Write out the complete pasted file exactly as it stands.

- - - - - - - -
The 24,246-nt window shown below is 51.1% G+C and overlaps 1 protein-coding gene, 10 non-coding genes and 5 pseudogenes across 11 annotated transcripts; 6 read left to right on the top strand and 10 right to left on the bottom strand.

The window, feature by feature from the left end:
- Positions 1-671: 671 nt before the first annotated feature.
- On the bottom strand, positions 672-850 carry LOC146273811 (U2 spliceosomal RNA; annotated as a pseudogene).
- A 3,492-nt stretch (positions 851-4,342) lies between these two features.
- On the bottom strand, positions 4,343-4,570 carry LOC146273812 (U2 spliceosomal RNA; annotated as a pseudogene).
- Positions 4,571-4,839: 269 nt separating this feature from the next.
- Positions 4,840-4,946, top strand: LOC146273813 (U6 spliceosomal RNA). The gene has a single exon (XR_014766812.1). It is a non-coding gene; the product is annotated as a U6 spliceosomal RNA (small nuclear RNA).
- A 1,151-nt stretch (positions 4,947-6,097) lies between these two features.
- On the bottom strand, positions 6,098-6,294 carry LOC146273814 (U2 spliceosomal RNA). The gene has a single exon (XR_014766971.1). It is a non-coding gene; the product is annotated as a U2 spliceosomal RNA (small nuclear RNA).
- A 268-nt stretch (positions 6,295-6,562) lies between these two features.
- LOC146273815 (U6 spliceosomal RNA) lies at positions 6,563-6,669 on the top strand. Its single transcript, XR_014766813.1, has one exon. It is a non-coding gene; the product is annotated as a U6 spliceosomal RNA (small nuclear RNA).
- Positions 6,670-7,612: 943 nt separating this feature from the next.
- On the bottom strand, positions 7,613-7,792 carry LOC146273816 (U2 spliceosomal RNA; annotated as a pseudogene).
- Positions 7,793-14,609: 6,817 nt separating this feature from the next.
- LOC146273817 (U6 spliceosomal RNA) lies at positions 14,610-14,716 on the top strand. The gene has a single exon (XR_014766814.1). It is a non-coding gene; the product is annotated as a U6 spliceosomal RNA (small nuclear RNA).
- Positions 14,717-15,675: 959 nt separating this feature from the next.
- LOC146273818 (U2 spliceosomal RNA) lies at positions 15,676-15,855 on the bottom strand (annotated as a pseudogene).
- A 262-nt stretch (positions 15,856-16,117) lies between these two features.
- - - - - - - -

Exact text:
The 24,246-nt window shown below is 51.1% G+C and overlaps 1 protein-coding gene, 10 non-coding genes and 5 pseudogenes across 11 annotated transcripts; 6 read left to right on the top strand and 10 right to left on the bottom strand.

The window, feature by feature from the left end:
- Positions 1-671: 671 nt before the first annotated feature.
- On the bottom strand, positions 672-850 carry LOC146273811 (U2 spliceosomal RNA; annotated as a pseudogene).
- A 3,492-nt stretch (positions 851-4,342) lies between these two features.
- On the bottom strand, positions 4,343-4,570 carry LOC146273812 (U2 spliceosomal RNA; annotated as a pseudogene).
- Positions 4,571-4,839: 269 nt separating this feature from the next.
- Positions 4,840-4,946, top strand: LOC146273813 (U6 spliceosomal RNA). The gene has a single exon (XR_014766812.1). It is a non-coding gene; the product is annotated as a U6 spliceosomal RNA (small nuclear RNA).
- A 1,151-nt stretch (positions 4,947-6,097) lies between these two features.
- On the bottom strand, positions 6,098-6,294 carry LOC146273814 (U2 spliceosomal RNA). The gene has a single exon (XR_014766971.1). It is a non-coding gene; the product is annotated as a U2 spliceosomal RNA (small nuclear RNA).
- A 268-nt stretch (positions 6,295-6,562) lies between these two features.
- LOC146273815 (U6 spliceosomal RNA) lies at positions 6,563-6,669 on the top strand. Its single transcript, XR_014766813.1, has one exon. It is a non-coding gene; the product is annotated as a U6 spliceosomal RNA (small nuclear RNA).
- Positions 6,670-7,612: 943 nt separating this feature from the next.
- On the bottom strand, positions 7,613-7,792 carry LOC146273816 (U2 spliceosomal RNA; annotated as a pseudogene).
- Positions 7,793-14,609: 6,817 nt separating this feature from the next.
- LOC146273817 (U6 spliceosomal RNA) lies at positions 14,610-14,716 on the top strand. The gene has a single exon (XR_014766814.1). It is a non-coding gene; the product is annotated as a U6 spliceosomal RNA (small nuclear RNA).
- Positions 14,717-15,675: 959 nt separating this feature from the next.
- LOC146273818 (U2 spliceosomal RNA) lies at positions 15,676-15,855 on the bottom strand (annotated as a pseudogene).
- A 262-nt stretch (positions 15,856-16,117) lies between these two features.